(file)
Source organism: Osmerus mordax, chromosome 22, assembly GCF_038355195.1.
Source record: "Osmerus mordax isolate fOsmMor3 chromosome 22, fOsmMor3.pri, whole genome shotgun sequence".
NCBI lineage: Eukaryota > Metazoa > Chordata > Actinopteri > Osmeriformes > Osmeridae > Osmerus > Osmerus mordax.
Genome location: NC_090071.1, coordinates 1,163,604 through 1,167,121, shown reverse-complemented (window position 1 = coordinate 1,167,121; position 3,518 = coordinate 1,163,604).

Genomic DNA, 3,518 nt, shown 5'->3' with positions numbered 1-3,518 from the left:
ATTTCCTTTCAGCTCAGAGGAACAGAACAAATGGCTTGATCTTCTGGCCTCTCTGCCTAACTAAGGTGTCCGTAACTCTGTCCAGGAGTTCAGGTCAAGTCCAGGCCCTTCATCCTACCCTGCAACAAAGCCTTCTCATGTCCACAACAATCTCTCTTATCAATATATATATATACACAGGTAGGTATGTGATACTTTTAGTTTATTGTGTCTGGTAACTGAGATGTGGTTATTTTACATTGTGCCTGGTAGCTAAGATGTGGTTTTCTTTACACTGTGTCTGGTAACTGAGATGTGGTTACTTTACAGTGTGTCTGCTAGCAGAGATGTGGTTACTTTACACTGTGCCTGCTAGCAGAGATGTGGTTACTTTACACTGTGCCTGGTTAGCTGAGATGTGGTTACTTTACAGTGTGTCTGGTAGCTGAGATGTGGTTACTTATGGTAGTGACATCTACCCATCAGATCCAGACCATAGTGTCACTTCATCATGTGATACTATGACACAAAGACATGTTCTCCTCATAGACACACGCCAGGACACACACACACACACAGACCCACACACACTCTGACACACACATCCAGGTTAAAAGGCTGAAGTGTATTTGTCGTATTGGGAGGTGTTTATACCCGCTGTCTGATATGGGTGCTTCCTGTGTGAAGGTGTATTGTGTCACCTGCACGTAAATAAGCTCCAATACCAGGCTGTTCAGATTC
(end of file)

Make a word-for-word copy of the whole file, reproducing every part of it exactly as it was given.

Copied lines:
Source organism: Osmerus mordax, chromosome 22, assembly GCF_038355195.1.
Source record: "Osmerus mordax isolate fOsmMor3 chromosome 22, fOsmMor3.pri, whole genome shotgun sequence".
NCBI lineage: Eukaryota > Metazoa > Chordata > Actinopteri > Osmeriformes > Osmeridae > Osmerus > Osmerus mordax.
Genome location: NC_090071.1, coordinates 1,163,604 through 1,167,121, shown reverse-complemented (window position 1 = coordinate 1,167,121; position 3,518 = coordinate 1,163,604).

Genomic DNA, 3,518 nt, shown 5'->3' with positions numbered 1-3,518 from the left:
ATTTCCTTTCAGCTCAGAGGAACAGAACAAATGGCTTGATCTTCTGGCCTCTCTGCCTAACTAAGGTGTCCGTAACTCTGTCCAGGAGTTCAGGTCAAGTCCAGGCCCTTCATCCTACCCTGCAACAAAGCCTTCTCATGTCCACAACAATCTCTCTTATCAATATATATATATACACAGGTAGGTATGTGATACTTTTAGTTTATTGTGTCTGGTAACTGAGATGTGGTTATTTTACATTGTGCCTGGTAGCTAAGATGTGGTTTTCTTTACACTGTGTCTGGTAACTGAGATGTGGTTACTTTACAGTGTGTCTGCTAGCAGAGATGTGGTTACTTTACACTGTGCCTGCTAGCAGAGATGTGGTTACTTTACACTGTGCCTGGTTAGCTGAGATGTGGTTACTTTACAGTGTGTCTGGTAGCTGAGATGTGGTTACTTATGGTAGTGACATCTACCCATCAGATCCAGACCATAGTGTCACTTCATCATGTGATACTATGACACAAAGACATGTTCTCCTCATAGACACACGCCAGGACACACACACACACACAGACCCACACACACTCTGACACACACATCCAGGTTAAAAGGCTGAAGTGTATTTGTCGTATTGGGAGGTGTTTATACCCGCTGTCTGATATGGGTGCTTCCTGTGTGAAGGTGTATTGTGTCACCTGCACGTAAATAAGCTCCAATACCAGGCTGTTCAGATTC